Could Roger Penske be close to running a Porsche LMP1?

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Potentially, the most successful owner in IndyCar may be branching out his empire once again.

Roger Penske has said before – most recently on a 2012 appearance on SPEED’s “Wind Tunnel with Dave Despain” (linked here, go to the 3:50 mark) – that the only major “first” thing left on his to-do list is to go to Le Mans and win the 24 Hours of Le Mans.

Sports car racing insider Mike Fuller, whose Mulsanne’s Corner blog site is one of the most detailed when it comes to technical regulations and explanations of the sports car world, posted a tweet Wednesday that would seem to add fuel to the fire.

This follows a post on DailySportsCar from Graham Goodwin and Gary Horrocks a couple weeks ago that provided an update on a rumored P1 breakaway series, which may or may not materialize for 2014.

The reason that rumor ignited is because the P1 class has been eliminated from the merged United SportsCar Racing championship for 2014, and the P1 teams from the American Le Mans Series have to make alternative plans to either move down a class (the P2/Daytona Prototype/DeltaWing combined “P” class in USCR) or switch to the FIA World Endurance Championship, which still features P1 as the top class.

Now, if you’re not confused at this point, good on you. Here’s essentially what all the above copy means for the Penske file.

Penske last competed in sports car racing in 2009 with a Riley Porsche DP in GRAND-AM’s Rolex Series, after completing a three-year stint with the Porsche RS Spyder LMP2 chassis in the American Le Mans Series.

The sports car crew used in 2009 in GRAND-AM eventually moved over to Penske’s IndyCar program, which ran Will Power in a third car part-time in 2009 before the Australian was promoted to a third full-time car in 2010. This year, keep in mind, Penske has scaled back from a three-car to a two-car full-time IndyCar program, with a third for AJ Allmendinger at selected races.

Penske and Porsche have always been inextricably linked from a sports car standpoint. The only place Porsche’s new LMP1 contender is eligible to race, at the moment, is in the WEC, with Le Mans as the centerpiece of the schedule.

We’re not saying this is going to happen, but having two sports car insiders link the two together means this is something that is definitely simmering. The question now is if or when it will come to a full boil.

Simon Pagenaud has words with Gabby Chaves after Honda Indy GP of Alabama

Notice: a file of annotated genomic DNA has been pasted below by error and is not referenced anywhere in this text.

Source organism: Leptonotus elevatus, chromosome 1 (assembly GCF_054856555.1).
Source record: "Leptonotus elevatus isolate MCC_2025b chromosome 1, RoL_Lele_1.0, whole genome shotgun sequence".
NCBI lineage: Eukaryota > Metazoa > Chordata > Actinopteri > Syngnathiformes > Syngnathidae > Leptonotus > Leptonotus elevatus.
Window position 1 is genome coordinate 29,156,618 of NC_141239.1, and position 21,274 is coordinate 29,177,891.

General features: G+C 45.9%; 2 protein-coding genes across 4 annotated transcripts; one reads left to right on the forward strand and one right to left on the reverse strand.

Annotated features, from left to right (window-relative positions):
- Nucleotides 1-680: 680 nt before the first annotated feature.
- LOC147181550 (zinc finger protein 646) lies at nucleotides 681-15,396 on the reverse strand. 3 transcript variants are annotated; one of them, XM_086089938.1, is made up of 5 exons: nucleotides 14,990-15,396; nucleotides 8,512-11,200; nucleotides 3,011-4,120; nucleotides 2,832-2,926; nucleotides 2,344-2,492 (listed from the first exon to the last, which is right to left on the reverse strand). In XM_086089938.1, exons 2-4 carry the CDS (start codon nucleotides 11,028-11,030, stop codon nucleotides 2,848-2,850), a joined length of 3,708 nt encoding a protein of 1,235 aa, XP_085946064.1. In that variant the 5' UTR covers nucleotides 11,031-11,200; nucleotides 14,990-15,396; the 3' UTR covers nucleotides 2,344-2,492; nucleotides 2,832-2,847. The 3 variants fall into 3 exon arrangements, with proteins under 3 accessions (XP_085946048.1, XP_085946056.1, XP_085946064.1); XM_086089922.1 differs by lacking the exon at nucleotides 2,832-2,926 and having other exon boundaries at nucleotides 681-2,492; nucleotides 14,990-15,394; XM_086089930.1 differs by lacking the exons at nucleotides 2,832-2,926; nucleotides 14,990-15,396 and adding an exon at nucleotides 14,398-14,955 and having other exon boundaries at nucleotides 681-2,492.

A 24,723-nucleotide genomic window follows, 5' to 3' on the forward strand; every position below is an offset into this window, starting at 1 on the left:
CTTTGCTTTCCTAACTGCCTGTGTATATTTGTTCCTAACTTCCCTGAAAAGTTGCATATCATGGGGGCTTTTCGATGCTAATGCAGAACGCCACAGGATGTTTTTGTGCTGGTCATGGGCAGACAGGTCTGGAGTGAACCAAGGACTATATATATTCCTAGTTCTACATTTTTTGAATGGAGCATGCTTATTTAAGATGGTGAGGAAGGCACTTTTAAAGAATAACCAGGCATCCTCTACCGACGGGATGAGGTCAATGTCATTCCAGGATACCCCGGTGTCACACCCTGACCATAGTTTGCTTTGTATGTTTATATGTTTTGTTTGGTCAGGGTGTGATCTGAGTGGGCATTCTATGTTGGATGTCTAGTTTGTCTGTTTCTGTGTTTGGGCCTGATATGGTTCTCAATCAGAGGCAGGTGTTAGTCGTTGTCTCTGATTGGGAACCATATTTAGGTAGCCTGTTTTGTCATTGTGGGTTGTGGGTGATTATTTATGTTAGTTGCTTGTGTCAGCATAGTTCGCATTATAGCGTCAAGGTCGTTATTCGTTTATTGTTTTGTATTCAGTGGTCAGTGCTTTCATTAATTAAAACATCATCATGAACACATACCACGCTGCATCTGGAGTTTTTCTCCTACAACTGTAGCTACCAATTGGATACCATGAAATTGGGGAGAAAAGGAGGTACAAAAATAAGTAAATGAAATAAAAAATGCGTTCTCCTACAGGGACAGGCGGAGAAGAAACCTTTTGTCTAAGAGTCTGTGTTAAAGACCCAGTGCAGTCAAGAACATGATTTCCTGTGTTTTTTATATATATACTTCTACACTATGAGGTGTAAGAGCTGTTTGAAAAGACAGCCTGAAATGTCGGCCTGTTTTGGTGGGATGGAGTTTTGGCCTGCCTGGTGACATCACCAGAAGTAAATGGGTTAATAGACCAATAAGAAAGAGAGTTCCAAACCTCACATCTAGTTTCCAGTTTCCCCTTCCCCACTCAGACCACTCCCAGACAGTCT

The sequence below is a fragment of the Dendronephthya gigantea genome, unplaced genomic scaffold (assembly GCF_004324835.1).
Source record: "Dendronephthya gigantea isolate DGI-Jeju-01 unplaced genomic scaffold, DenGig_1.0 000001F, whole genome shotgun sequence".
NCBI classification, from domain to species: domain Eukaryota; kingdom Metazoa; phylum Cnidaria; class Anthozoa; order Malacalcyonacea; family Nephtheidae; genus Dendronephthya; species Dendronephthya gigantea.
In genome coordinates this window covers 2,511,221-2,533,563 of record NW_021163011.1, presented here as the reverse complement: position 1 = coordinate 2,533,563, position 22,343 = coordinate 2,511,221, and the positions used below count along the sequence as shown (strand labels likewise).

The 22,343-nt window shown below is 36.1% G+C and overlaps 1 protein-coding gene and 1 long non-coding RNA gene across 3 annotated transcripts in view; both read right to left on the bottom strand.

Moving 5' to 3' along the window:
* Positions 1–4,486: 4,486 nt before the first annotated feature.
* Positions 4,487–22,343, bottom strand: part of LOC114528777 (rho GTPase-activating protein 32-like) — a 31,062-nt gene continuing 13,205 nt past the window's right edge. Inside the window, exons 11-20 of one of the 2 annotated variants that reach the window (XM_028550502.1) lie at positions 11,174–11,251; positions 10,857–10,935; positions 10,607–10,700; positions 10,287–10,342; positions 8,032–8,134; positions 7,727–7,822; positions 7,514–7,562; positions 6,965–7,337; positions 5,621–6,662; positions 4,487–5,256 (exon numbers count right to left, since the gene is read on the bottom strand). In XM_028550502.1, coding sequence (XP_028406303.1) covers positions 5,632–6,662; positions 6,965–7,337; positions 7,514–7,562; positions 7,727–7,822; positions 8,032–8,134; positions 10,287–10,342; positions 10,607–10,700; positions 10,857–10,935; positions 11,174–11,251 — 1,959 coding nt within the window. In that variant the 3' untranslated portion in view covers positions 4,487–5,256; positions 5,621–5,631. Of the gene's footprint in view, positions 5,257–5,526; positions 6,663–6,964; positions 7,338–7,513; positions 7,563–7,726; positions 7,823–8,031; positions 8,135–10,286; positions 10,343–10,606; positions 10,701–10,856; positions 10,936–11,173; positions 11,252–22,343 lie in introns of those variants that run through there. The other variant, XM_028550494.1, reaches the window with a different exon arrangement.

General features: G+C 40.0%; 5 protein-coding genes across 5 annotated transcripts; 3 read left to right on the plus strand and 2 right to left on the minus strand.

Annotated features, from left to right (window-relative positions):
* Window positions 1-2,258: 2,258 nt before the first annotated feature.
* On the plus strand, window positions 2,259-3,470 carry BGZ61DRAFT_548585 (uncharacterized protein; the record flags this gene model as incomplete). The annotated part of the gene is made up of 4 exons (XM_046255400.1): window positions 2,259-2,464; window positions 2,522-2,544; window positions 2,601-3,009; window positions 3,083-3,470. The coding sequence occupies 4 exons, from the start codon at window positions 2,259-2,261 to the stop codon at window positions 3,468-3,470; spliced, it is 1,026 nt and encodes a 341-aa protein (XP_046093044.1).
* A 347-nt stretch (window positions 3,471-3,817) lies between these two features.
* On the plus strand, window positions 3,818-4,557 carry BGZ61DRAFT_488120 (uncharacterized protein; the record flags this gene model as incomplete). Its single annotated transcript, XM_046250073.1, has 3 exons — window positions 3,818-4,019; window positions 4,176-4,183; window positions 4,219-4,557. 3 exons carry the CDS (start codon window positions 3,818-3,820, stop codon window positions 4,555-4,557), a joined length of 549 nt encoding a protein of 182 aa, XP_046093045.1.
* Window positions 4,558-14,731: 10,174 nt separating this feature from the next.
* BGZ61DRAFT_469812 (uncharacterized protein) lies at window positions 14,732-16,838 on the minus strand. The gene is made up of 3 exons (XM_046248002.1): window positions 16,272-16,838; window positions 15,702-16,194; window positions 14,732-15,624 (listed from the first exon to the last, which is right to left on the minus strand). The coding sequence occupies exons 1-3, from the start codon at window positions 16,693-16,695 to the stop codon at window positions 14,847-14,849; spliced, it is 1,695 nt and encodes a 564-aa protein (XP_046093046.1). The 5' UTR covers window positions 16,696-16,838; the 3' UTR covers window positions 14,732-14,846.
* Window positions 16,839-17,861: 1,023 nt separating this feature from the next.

Photos: IndyCar
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The rain didn’t stop following the conclusion of the Honda Indy Grand Prix of Alabama, and neither did the jousting between drivers.

An angry Team Penske’s Simon Pagenaud confronted Harding Racing’s Gabby Chaves after the race, complaining that Chaves would not let Pagenaud get past him in the closing laps.

Instead of ending up with a hoped-for Top 5, Pagenaud wound up with a ninth-place finish. Chaves, meanwhile, finished 17th, two laps down.

The confrontation turned into a battle of words and profanity between the two drivers, as captured on Twitter by AutoWeek’s Matt Weaver.

Afterward – and after their tempers cooled down somewhat – both Pagenaud and Chaves gave their sides of the confrontation to NBCSN.

Gabby Chaves

First, here’s Pagenaud’s take on things:

“We had a really good race going,” Pagenaud said. “I think we potentially could have been top 5. I was really frustrated with Gabby. He was two laps down and I was stuck behind him, which gave an opportunity to (Scott) Dixon as I was trying to do everything I could to make it happen.

“It’s a real shame because when it’s not your day, it’s not your day. You’ll have better days later, but you want to have everybody on your side when you have a good day. At the moment, he doesn’t have me on his side, let me tell you. It’s a real shame.”

When asked what exactly he said to Chaves, Pagenaud demurred.

“Driver’s stuff,” he said with a slight smile. “We’ve all been there. I’ve been in his position. My side, I played it smart. It is what it is.

“I can’t comment for him. You can ask him the question. I’m not going to make a deal about it, it’s just a shame it ruined my race. We’ll come back stronger. It’s Indy soon, so that’ll put a smile on my face.”

NBCSN then caught up with Chaves for his side of the story.

 

“It’s a tough situation, we had to restart (the rain-delayed race) a lap down,” Chaves said. “Our whole strategy depends on trying to get a yellow and holding our position. Some guys think that the track belongs only to them, they’re the only guys on-track.

“Everyone else who was faster at that point – we were only one lap down to the leader, so we’re still on our strategy and don’t know what’s going to happen – as soon as they got right up next to me on the lead lap, I let them go.

“Simon was the only one who couldn’t drive up to me. I understand his frustration, but he’s the one who has to save fuel to make his strategy work, that’s not our fault, right?”

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